The video shows the two officers repeatedly kicking the man in the head as he lay on the concrete, then letting him go after confirming he was not the suspect.
The incident comes at a time when many of our political leaders are proposing ordinances that expand police powers, ostensibly to make the city more "livable" and safe. These sorts of laws usually address real problems (for example, I supported City Council member Tim Burgess' proposed panhandling law), but many Seattleites oppose them because they fear police bias or outright abuse. I myself have made this argument in the past, when I opposed new rules governing nightlife. This latest incident just confirms for me that those fears are justified.
Law and order proponents constantly say the citizens of Seattle should show more respect for our police. And I agree with them. Our police do a very difficult, very important, and often very dangerous job. But to get this respect, SPD needs to earn it. Police have a lot of power. And with more power comes greater responsibility. When the department acts responsibly, they will get the respect they want.
Unfortunately, over and over, we see SPD officers abuse their power with no consequences. If a group of friends and I attacked an unarmed cop who was innocently strolling down the street, we'd be prosecuted and harshly punished. But does anyone think the officers involved in this current incident will be prosecuted? It's an old story, one we hear far too often, and one that no one seems to be doing anything about.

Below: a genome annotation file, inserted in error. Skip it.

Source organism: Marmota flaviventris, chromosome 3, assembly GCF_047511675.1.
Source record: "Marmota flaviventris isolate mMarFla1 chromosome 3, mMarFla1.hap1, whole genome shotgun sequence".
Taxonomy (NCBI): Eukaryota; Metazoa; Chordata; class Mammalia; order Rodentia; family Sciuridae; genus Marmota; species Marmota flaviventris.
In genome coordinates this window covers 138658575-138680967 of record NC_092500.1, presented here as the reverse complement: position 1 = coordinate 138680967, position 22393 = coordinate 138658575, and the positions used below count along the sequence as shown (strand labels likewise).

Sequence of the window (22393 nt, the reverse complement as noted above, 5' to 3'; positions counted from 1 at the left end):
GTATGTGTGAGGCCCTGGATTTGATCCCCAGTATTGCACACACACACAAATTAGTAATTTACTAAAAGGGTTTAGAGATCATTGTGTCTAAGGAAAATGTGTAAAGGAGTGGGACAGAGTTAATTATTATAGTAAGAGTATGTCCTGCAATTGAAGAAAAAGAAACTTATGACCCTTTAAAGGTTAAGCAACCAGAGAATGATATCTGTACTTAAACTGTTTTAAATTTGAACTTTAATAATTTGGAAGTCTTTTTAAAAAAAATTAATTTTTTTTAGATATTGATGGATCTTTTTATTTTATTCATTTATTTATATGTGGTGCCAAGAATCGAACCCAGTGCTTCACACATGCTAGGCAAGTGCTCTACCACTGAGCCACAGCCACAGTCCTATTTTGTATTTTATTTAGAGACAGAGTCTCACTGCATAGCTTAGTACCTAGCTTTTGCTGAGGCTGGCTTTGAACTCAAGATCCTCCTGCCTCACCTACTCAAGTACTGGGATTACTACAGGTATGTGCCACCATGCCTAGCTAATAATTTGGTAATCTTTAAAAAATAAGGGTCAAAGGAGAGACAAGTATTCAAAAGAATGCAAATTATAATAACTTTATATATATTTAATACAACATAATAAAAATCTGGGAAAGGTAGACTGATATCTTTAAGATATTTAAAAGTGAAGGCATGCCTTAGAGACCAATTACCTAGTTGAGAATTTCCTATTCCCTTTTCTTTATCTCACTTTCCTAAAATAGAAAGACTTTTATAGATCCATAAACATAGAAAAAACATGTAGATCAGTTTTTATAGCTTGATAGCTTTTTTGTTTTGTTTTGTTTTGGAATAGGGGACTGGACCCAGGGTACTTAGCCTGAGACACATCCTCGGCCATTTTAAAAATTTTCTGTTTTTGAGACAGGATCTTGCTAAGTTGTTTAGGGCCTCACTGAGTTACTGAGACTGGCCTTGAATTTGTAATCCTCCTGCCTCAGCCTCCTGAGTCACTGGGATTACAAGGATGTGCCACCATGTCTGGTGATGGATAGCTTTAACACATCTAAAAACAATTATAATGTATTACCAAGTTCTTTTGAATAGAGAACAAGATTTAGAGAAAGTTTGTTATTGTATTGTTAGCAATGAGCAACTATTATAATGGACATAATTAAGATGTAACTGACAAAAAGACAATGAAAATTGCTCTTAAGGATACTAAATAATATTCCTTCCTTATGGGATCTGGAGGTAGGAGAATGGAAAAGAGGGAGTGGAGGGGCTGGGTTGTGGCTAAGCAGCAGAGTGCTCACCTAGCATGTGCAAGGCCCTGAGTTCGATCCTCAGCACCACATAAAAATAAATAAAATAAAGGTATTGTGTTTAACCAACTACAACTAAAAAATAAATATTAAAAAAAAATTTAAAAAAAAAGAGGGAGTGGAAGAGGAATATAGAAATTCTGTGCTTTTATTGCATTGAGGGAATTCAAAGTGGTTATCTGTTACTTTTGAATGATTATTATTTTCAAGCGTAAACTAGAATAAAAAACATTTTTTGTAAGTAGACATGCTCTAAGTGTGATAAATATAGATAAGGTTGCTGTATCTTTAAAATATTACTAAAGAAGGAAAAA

We need stronger citizen oversight of the police. We need it now. The police union, the department itself, and our politicians have proven they are not qualified to control the bad cops.
So while the city considers proposals to add police and give them expanded powers, they must hold cops to higher standards, with better oversight and increased punishment for cops who abuse their powers (and those who witness abuse without acting).
And let's get a new chief who will not only address the problem of crime on the streets, but also take a hard look at crime within the department. Then the police will get the respect they desire, and the politicians will be able to pass new ordinances without so much outcry from citizens concerned with fairness and social justice because they justifiably fear police abuse.